Tuesday, July 14, 2009

Historical candle-lighting times pt II; plus, the pleasant discoveries inside used books.

This post is an addendum to my earlier post about the time's for lighting shabbos candles in London circa 1840 (see here).

But first a detour. Here you can read or download Elias Haim Lindo's 64 year Jewish calendar from 1838.

One of the things which is great about library books--really old books in general, but of course those are found in great abundance in libraries--is that they often contain annotations by a former owner or reader. The book הנ"ל is a good case in point. It is on Google Books, digitized from Harvard's library. But it contains the following additions which give it a real person touch:

Not only are these a personal touch, but the latest note is from 1907, fully 70 years after the book was published. Perhaps the book was not acquired by a member of this family as early as 1838, but it certainly is suggestive. Furthermore, one of the names is a boy called חיים בן חיים, a name which is suggestive of the tragedy of a boy who lost his father before he was born. There may be other notes, I didn't look.

On this point, as Google Books contains digital copies from great libraries, many of the books were formally owned by great scholars. Thus, their version of Mortimer Cohen's Jacob Emden, a Man of Controversy was owned by Salo Baron, who actually wrote a critical review of the book which appeared in Jewish Social Studies (a copy of which is included with, and perhaps bound in this book itself). Unfortunately most of these notes are barely readable, but most are simply question marks, which at least indicate that these are points by which Baron wanted further clarification, or a more direct source, or had some question. So this is more theoretically interesting and useful than it actually is, although it is interesting to see that many of his corrections are page numbers in sources (and Hebrew spelling) which shows that Baron indeed looked up sources, at least when reviewing a book.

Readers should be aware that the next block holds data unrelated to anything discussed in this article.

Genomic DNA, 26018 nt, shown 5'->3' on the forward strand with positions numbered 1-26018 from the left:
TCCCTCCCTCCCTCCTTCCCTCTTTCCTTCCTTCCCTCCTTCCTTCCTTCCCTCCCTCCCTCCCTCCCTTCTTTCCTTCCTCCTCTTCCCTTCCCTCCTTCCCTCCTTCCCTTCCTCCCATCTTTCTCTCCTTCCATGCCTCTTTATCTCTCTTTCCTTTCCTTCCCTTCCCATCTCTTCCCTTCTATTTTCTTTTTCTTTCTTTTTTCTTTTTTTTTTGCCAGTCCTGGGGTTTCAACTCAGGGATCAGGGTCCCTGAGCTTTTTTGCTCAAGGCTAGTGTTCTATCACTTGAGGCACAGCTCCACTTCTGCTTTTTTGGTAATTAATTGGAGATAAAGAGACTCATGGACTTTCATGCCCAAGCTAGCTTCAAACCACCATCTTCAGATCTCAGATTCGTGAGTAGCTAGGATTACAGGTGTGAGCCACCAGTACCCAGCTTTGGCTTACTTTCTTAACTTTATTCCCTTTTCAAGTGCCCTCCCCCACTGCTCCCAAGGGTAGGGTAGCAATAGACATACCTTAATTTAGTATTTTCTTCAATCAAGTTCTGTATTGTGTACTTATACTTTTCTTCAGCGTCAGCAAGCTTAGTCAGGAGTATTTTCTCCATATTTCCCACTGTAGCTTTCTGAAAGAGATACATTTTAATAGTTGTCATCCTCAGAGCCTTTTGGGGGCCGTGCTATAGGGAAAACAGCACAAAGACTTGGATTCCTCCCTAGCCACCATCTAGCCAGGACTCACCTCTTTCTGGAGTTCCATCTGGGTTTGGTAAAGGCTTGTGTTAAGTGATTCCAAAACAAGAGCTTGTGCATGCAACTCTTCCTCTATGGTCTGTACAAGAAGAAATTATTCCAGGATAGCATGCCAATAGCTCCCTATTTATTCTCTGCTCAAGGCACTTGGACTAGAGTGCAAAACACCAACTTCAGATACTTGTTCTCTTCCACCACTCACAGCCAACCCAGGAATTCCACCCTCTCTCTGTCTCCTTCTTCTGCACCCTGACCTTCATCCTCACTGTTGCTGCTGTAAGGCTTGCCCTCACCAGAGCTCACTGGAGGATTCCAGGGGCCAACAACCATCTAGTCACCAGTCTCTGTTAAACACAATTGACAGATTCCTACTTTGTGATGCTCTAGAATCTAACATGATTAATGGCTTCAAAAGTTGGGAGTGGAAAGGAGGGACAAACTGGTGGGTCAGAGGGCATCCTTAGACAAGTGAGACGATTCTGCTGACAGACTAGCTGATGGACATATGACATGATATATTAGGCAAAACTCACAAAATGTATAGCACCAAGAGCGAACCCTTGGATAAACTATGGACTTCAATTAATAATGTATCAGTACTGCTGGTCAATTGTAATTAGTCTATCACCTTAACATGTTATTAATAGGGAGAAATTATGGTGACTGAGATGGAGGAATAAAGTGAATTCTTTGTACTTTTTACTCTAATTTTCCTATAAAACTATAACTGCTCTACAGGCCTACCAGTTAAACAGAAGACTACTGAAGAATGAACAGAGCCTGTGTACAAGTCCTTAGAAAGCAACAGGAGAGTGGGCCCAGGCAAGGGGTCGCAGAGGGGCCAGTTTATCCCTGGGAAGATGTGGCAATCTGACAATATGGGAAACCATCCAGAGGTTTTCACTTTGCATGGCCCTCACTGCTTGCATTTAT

In any case, the real point of this post was the image below, from the 64-year calendar. As you can see, the time given for when shabbos ends is rounded off to the fives, but is still more specific than every half hour:

Also have a look at pg 101, which lists English Jewish institutions, their dates of establishment and a word or two about them. For example:

A bris milah gemach (for Ashkenazim!) founded in 1745:

Some of the institutions had great, picturesque names. For example, from 1830:

The book also includes an interesting chronological table from the creation to the present (1830s) and words of approbation from the Chief Rabbi Solomon Hirschell and acting Sephardic Chief Rabbi David Meldola.

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